He initially worked as a foreman on a cotton picking gang. He entered the farming business to grow cotton, lettuce, alfalfa hay, milo maize, sugar beets, melons, onions, and celeries. He experienced crop failures and bounties depending on the weather, the pestilences, and the market. California law prevented Saund from owning and leasing land. But he held his farming equipment. Saund opened his own fertilizer business as a distributor for farms around 1953.
“I have mentioned the prejudice and discrimination that existed against all Asiatics, including the Indians, at that particular time in California. Imperial Valley was not immune, and there is no denying the fact that there were persons in Imperial County who were prejudiced and antagonistic toward me,” he said. “But the majority of my neighbors and the people with whom I came in contact were extremely kind and always helpful. I recollect some of the experiences that I had when I first started. My neighbors, knowing how inexperienced I was, would come over and give me advice and offer on occasions to do the work for me, largely out of friendship and high respect for my wife.”
In California, interracial marriage was taboo for fear of miscegenation, the interbreeding of people considered to be of different racial types. Since statehood, the California statute banned interracial marriage. In 1905, the amended California statute read, “no license must be issued authorizing the marriage of a White person with a Negro, mulatto, or Mongolian.”
“One evening I spoke at the Unitarian Church in Hollywood, and at the end of the meeting a young man came up to me, introduced himself as Emil J. Kosa, said he was an artist, and invited me to visit his home sometime. He said his mother and father were students of world politics and greatly interested in India. It was a casual invitation and I did not take it particularly seriously. Then a few weeks later I happened to meet Emil in a downtown restaurant. We recognized each other and he renewed his invitation, and this time I accepted. I was introduced to his parents and during the course of the conversation, Mrs. Kosa told me that when she was returning from Europe a few years before with her daughter she had met a young Indian student who was going to study fruit canning in the United States. I had no knowledge of any other Indian student beside myself who had been even remotely interested in this field. We compared notes and soon found that we had been passengers on the same boat, the S.S. Philadelphia, in 1920. Mrs. Kosa had been my shipboard friend, but her then eleven-year-old daughter Marian was now a beautiful and talented student of U.C.L.A.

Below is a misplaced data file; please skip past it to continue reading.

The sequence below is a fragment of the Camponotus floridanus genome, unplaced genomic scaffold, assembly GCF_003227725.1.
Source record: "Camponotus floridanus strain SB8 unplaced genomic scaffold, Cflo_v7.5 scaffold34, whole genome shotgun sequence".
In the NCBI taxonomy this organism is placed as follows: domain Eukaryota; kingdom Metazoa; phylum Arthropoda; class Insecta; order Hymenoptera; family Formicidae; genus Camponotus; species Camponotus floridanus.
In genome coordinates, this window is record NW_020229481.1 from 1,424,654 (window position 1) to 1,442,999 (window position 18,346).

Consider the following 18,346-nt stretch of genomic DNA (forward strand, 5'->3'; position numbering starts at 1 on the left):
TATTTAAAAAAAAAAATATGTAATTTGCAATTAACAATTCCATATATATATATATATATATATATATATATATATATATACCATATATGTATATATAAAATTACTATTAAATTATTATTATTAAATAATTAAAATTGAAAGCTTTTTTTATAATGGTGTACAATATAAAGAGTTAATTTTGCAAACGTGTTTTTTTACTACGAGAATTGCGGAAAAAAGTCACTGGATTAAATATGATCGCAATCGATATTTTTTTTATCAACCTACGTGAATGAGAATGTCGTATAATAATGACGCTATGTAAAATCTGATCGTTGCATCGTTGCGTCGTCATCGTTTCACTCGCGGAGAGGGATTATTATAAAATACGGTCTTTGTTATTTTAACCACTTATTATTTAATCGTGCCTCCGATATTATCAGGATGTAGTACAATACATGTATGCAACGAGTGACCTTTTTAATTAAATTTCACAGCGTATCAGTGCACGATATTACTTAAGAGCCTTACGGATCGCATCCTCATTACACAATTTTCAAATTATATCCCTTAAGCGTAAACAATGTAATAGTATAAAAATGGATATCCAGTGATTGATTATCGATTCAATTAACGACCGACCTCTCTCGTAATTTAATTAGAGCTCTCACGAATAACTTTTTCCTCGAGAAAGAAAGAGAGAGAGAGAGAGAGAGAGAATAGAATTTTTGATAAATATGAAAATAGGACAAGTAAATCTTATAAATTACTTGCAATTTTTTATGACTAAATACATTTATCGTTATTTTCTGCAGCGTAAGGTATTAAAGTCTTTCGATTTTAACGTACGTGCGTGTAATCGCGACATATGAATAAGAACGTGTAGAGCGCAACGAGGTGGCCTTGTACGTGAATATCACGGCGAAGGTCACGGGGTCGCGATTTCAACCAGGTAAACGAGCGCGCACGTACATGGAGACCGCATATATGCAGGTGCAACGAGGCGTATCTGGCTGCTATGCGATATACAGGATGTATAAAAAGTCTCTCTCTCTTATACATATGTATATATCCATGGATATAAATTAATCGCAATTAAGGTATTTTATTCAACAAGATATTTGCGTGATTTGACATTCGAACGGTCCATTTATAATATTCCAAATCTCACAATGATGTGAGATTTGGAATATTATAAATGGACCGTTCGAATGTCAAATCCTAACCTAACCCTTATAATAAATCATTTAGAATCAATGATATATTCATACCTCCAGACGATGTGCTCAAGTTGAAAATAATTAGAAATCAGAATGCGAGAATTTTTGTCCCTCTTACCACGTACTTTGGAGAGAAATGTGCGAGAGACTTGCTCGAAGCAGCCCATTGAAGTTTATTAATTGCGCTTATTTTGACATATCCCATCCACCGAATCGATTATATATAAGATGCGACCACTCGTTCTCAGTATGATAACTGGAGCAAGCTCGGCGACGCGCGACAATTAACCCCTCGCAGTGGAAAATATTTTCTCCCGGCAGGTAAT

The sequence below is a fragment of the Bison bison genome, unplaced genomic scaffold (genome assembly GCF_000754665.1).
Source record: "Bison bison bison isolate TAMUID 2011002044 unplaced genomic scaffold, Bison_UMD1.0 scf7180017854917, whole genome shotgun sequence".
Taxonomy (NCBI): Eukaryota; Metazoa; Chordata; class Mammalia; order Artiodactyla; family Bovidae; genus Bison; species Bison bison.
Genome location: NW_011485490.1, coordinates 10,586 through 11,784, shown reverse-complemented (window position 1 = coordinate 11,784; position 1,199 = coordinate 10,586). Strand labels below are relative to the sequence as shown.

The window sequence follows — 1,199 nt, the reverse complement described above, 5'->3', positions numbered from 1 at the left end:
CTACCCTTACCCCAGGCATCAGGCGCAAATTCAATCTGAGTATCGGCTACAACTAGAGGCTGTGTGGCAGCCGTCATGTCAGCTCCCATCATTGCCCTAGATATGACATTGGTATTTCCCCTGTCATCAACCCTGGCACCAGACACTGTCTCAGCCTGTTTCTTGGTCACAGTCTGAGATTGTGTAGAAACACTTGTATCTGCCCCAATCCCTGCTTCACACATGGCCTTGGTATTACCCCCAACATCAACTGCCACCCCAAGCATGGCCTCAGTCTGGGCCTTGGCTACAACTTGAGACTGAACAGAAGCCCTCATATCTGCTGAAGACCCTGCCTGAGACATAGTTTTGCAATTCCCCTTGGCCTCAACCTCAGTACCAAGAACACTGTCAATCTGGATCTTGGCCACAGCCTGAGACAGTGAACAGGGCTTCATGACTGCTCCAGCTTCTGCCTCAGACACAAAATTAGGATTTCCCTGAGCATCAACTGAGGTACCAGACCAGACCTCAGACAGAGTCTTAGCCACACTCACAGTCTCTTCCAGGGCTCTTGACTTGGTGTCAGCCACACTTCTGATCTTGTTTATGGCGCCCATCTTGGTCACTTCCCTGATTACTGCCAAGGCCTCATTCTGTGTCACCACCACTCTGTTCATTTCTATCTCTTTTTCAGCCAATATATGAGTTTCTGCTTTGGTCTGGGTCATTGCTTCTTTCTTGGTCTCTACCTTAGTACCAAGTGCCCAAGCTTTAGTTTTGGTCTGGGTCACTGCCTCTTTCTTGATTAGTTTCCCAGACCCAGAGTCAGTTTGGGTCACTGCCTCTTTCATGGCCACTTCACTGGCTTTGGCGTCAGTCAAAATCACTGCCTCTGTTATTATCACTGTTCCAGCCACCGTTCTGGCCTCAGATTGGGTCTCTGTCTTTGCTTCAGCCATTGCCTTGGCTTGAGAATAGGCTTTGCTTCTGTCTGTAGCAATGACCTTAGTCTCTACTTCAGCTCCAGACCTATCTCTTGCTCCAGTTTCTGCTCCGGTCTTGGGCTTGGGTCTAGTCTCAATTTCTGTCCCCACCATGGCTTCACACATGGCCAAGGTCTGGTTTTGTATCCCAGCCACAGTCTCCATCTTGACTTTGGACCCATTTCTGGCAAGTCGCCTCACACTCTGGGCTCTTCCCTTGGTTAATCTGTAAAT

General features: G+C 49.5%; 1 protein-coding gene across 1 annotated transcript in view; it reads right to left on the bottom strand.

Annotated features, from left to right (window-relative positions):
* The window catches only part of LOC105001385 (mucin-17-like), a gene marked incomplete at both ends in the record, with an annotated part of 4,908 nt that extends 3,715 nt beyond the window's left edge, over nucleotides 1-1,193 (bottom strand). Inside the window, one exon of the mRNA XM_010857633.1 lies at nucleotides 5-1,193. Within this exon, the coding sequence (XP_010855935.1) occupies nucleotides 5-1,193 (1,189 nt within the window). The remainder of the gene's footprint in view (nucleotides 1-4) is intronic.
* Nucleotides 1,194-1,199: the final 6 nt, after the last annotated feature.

One evening I was invited to speak before the Masaryk Club of which Mr. and Mrs. Kosa were members. Emil’s sister, Marian, was at that time a leader of a small dance group of U.C.L.A. coeds known as the Kosa group. They used to perform folk dances before various civic, diplomatic, and college groups. As the girls danced that night at the Masaryk Club, my eyes never left Marian. Suddenly I knew I was madly in love. I found myself in a terrible dilemma. Providence had brought me to the home of this spritely, winning blonde and I knew I was desperately in love. But here I was, twenty-eight years old, without a home, without a secure job, and no clear future in sight–a foreigner in a country that I loved and in which I had made my home, but where the laws even forbade me to become a citizen. I had fallen in love with the daughter of a well-known artist, a very beautiful and talented college girl at U.C.L.A. Also I knew that I had many rivals and that I could not possibly match their physical or material attributes. But once again luck was on my side. All through life I had been faced with many turning points and I had always been lucky. In this particular case my salvation lay in the fact that my future father-in-law and mother-in-law liked me. I carried on my courtship with persistence and unsurpassed devotion. These were all I could offer at that time. I had plenty of nerve and plenty of love.